Pinhole cameras create dramatic long exposures — but typically require that users design their own camera or assemble one from a DIY kit. However, that could change with Solarcan, a one-time use pinhole camera that comes ready to shoot and only costs around $15. The disposable pinhole camera’s Kickstarter campaign has already exceeded its original goal four times over with over two weeks remaining.
In order to mass produce a pinhole camera, U.K.-based photographer Sam Cornwell decided to create the camera inside an aluminum can — yes, the same kind that pop and energy drinks come in. Since the body of the camera is already made, the camera doesn’t cost as much to make, though Cornwell said securing the machinery to make the machines was one of his biggest challenges.
Once the camera arrives, pulling off a tab in the side of the can starts exposing the strip of photographic paper inside. After the exposure is complete, you just need to take a can opener to the top to remove the negative inside. Since the idea is to create an easy-to-use pinhole camera, Cornwell then suggests snapping a photo of the negative and inverting the colors using a mobile app.
With an f/132 lens, the camera needs to be left alone for at least one week, though the best photos emerge from putting the can facing the sun and waiting several months to capture the pattern of the sun rising and setting each day.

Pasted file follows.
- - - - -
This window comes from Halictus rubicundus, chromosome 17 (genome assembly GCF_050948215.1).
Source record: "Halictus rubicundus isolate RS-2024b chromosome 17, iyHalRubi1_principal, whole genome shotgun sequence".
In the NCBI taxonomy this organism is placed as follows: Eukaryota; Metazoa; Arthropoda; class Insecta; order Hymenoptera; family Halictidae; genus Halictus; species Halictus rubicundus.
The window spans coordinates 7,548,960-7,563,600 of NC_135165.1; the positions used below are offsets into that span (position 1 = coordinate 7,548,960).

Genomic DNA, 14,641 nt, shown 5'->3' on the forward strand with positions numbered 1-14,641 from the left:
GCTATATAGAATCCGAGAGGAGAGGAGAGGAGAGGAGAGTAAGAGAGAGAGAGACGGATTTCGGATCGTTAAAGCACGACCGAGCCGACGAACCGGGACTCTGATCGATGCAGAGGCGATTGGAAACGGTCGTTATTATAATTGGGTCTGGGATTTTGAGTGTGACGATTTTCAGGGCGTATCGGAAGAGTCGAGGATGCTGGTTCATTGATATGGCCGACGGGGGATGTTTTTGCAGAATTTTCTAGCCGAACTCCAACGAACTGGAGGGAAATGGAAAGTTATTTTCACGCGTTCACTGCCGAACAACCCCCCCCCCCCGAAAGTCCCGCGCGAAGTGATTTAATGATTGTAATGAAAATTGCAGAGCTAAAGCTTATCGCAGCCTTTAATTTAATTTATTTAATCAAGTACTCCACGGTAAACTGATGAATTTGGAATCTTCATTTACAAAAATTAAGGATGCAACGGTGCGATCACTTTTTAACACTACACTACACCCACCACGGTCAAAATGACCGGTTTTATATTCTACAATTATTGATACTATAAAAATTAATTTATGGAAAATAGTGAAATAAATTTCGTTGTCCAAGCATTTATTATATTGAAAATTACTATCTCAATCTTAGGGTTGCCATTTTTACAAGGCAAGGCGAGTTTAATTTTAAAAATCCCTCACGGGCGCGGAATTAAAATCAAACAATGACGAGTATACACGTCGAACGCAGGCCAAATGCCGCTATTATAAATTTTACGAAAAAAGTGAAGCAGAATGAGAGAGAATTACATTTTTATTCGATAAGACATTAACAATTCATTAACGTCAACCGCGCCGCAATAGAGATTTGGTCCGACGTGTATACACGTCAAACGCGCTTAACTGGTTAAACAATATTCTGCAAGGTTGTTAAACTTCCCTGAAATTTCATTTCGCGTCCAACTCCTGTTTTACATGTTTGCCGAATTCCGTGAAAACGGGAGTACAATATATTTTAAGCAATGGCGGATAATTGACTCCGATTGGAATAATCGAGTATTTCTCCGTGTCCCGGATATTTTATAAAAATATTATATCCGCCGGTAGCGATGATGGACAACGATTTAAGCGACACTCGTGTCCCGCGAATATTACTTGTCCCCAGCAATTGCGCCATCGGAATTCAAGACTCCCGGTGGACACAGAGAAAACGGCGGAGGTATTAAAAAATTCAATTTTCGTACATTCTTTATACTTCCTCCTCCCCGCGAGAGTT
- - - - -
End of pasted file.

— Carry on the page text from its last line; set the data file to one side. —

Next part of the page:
The designer says that the Solarcan is something that can be made from scratch, but by commercially producing the camera, he hopes to bring the art of extreme long exposures to more people, including kids and students, and even avid photographers looking for a fun side project.
Cornwell says the manufacturing equipment and materials have already been secured, while funding from early backers will help cover the time involved in making the cameras. A single Solarcan sells to early backers for $15, and a five-pack can be picked up for about $63, with shipping expected to begin in May. The campaign reached full funding after less than 35 hours of exposure and will continue to be open to backers until May 17.
- Golden hour is photography’s oldest trick. Here’s how to use it
- The dream of owning a pocket-sized handheld gaming PC is almost a reality
- The best full-frame cameras for 2021
- Photography 101: Exposure, aperture, shutter speed, and ISO
- All about the tubes NASA’s Perseverance rover will use to collect Mars samples